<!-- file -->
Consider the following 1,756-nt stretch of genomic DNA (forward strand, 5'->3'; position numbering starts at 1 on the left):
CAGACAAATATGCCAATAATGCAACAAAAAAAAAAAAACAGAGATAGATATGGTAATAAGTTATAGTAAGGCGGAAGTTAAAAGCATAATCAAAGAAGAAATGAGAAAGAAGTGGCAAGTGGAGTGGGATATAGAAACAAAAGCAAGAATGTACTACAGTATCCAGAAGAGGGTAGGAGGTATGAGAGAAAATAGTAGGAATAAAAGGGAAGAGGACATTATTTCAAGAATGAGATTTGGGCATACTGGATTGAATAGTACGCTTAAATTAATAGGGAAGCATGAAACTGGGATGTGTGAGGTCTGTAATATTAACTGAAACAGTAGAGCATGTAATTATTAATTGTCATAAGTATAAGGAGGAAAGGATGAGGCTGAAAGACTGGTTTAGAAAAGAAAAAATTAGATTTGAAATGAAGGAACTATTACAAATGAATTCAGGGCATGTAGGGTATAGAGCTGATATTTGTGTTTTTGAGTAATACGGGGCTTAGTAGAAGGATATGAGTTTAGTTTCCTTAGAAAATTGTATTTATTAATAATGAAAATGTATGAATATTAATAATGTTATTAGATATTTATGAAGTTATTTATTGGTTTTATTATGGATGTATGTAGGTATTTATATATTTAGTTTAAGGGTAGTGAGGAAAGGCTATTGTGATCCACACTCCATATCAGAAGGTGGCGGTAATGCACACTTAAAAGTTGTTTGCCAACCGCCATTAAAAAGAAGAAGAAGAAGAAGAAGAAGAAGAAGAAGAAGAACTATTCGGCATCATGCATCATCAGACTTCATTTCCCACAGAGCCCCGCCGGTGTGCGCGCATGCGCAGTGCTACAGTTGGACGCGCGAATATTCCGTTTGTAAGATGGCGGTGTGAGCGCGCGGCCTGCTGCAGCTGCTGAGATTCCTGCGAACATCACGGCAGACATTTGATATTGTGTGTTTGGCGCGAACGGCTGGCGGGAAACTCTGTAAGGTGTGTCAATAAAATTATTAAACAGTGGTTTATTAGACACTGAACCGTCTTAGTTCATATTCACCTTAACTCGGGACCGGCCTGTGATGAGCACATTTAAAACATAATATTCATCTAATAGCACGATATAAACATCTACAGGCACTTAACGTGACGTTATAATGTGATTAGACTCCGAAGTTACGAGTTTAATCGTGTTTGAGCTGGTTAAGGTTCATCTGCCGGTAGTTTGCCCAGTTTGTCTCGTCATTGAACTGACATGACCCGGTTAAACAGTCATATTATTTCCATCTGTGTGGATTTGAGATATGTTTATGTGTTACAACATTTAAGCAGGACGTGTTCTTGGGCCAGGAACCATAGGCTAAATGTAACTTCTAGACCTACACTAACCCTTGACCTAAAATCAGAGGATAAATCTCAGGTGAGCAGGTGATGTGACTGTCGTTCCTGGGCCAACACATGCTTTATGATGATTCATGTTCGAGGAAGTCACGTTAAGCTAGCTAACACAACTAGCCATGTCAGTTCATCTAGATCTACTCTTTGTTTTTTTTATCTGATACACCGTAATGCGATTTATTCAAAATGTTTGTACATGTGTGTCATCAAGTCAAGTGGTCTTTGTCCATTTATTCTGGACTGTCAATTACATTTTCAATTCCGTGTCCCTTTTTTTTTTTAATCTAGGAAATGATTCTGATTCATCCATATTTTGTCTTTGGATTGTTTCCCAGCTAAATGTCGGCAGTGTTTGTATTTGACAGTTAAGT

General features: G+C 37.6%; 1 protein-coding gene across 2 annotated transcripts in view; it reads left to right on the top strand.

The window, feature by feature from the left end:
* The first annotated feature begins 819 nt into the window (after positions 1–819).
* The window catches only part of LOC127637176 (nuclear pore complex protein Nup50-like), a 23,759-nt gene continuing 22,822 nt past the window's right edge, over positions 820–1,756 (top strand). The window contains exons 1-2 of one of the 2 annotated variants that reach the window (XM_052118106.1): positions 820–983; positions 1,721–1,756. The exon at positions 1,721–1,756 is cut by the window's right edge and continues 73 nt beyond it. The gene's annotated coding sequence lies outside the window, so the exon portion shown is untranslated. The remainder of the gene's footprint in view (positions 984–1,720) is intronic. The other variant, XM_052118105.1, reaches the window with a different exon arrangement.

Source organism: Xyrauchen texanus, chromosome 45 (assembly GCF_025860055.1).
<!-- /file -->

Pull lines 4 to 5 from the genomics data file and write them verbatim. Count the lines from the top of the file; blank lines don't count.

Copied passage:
The window, feature by feature from the left end:
* The first annotated feature begins 819 nt into the window (after positions 1–819).